Objectives of the service
Rural Tourism 5.0 (RT5.0) is a next generation travel planning ‘eco-algorithm’, designed to improve the visitor experience, impact on the environment, and the economic output of rural tourist destinations.
The new technology embraces an “attract and disperse” agenda, with the aim of spreading demand across visitor attractions, accommodation, and food and beverage merchants without diminishing existing levels of business. Developed over 2 years, including a 6-month visitor engagement program during Spring and Summer 2024, RT5.0 encourages people to shift to public transport, creating significant environmental benefits for residents and visitors by reducing traffic noise and air pollution.
The project also focuses on understanding and mitigating the effects of ‘fly parking’ (parking in undesignated roadside and off-road areas, especially at popular holiday times) which causes further problems for communities, businesses, and visitors alike, by affecting access to towns, villages, and visitor attractions.
The potential financial return on investment could be significant. The UK government acknowledges that developing rural tourism and supporting services is key to long-term economic and social welfare. It’s estimated that the north and southwest of England account for 23% of the UK tourism economy, generating £21.7bn in 2018. To successfully boost growth and overcome tourists’ perceived dependency on travelling by car, which was compounded by the pandemic, there is a collective desire to create more engaging ways of enhancing visitors’ overall experience. Understanding the pressure on access points to areas of outstanding natural beauty and helping visitors to enjoy points of interest without creating pinch-points and bottlenecks is integral to the project.
Users and their needs
As part of the RT5.0 project a web-based travel assistant application has been commissioned for use by visitors to two of the UK’s leading tourist destinations, The Lake District and Cornwall. The travel assistant promotes recommended routes and low-carbon travel plans, including public transport itineraries that also incorporate cycling and walking.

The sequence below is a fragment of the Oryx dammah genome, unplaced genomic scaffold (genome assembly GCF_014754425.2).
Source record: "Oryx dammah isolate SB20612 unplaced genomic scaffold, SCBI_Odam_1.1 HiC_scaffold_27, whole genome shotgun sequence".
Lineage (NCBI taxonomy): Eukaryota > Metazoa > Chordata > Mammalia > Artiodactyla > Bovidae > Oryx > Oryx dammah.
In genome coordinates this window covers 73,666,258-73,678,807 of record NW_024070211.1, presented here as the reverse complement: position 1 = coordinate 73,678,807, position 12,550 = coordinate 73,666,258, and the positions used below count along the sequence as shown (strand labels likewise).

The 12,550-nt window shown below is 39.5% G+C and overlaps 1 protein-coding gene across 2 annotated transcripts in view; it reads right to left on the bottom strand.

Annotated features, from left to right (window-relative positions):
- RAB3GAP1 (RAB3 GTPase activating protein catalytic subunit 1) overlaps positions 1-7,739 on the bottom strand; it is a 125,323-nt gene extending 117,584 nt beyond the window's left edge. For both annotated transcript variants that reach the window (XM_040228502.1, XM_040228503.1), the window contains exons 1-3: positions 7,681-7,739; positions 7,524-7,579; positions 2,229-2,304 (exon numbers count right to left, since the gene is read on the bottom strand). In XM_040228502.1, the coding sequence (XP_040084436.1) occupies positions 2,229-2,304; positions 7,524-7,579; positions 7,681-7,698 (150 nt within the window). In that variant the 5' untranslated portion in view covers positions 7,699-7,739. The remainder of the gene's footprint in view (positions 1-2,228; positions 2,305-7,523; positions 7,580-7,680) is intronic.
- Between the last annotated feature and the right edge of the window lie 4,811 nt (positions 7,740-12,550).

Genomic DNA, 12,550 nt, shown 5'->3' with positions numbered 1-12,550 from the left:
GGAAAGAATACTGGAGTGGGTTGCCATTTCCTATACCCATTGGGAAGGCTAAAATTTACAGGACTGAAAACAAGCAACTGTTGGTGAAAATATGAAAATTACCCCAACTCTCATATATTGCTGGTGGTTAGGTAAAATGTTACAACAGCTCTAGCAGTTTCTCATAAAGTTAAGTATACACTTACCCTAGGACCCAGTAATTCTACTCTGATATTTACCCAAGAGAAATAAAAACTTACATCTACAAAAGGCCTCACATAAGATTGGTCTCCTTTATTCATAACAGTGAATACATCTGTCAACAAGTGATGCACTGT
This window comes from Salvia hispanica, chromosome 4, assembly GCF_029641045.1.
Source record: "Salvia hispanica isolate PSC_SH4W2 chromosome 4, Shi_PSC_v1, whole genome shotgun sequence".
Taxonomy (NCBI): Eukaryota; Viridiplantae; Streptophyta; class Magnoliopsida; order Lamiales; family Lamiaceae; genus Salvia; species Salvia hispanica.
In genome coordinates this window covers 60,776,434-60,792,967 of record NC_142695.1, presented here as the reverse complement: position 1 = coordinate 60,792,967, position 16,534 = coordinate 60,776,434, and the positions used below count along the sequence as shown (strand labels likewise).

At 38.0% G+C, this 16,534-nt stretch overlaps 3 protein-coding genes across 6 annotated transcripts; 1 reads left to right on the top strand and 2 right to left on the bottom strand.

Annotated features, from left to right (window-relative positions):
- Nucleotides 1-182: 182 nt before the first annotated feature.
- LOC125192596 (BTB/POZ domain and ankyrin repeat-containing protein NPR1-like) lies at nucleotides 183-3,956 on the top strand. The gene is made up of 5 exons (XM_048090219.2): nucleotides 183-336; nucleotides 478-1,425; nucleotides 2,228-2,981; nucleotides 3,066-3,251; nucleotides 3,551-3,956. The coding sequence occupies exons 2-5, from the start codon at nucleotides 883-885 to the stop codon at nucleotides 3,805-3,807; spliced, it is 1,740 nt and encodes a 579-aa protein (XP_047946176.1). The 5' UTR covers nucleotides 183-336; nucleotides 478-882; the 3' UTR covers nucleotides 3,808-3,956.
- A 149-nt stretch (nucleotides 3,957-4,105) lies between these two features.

Balancing Growth with Environmental Sustainability
Providing viable family friendly multimodal choices, and nudging tourist behaviours towards active travel to and from rural destinations, has the potential to dramatically reduce the sectors carbon footprint. Stakeholders believe the space enabled RT5.0 travel assistant service can help manage increasing demand, alongside maintaining the biodiversity and attractiveness of the natural environment. In this way, RT5.0 is expected to help balance environmental sustainability with economic growth, benefiting visitors, host communities, and the planet.
Service/ system concept
The service is easily embedded in websites and can be linked to from marketing communications and promotional collateral. Uniquely, it addresses the issue of fly parking using data from satellite imagery as part of a new eco-algorithm, designed to help reroute visitors around congested hotspots, and redistribute peak time demand by promoting viable alternatives to travelling by car.
The system architecture, outlined below, combines Low Earth Observation data with mobile GNSS data to create a predictive model, indicating likely times and dates, and to what extent, access roads may be nearing capacity. This indicator then feeds the eco-algorithm which in turn applies business rules to optimise the dispersal of visitors in the most sustainable and economically viable way.
Space Added Value
The use of space-based technologies including historic Low Earth Orbit (LEO) satellite images and data from newly sourced Synthetic Aperture Radar (SAR) images helps to continually enhance the RT5.0 enabled routing algorithm, offering visitors travel options that are optimised to help achieve regional environmental and economic objectives. This represents a step-change in the purpose and utility of travel planning services.
Optical satellite imagery is provided by a range of optical satellite options, including Airbus, Planet, Maxar and BlackSky, where possible and appropriate. Archive imagery will be employed to understand previous parking behaviours, and new acquisition implemented to monitor known problem locations.
Satellite imagery will be used in parallel mobile data during the project. Satellite imagery provides a complete picture of traffic and parked cars at a given moment in time. However, its frequency is limited, which leaves a gap in the overall picture. Mobile data does provide a continual stream of data however its availability is limited to ~10% of the total population, making it impossible to use in isolation to predict congestion. The project will use both data sources to create a continuous stream of data that will model the total volume of traffic and congestion at a given location.
Project partners have recently completed a Critical Design Review phase in the product’s development, establishing baseline specifications for the combination of Low Earth Observation data with mobile GNSS data, API endpoints, and a system administrator dashboard ready for localised RT5.0 service configuration and demonstration in the field. Subsystem Integration, testing and verification is underway, with Factory Acceptance Testing by system administrators from the tourist destinations scheduled for completion in the New Year.
Rural Tourism 5.0 is a modular component of travel demand management platform ‘You. Smart. Thing.’, developed with support from Geospatial Insight, Cumbria Tourism and Visit Cornwall. The project is co-funded by the European Space Agency under its Advanced Research in Telecommunications Systems 4.0 (ARTES 4.0) Business Applications – Space Solutions funding stream.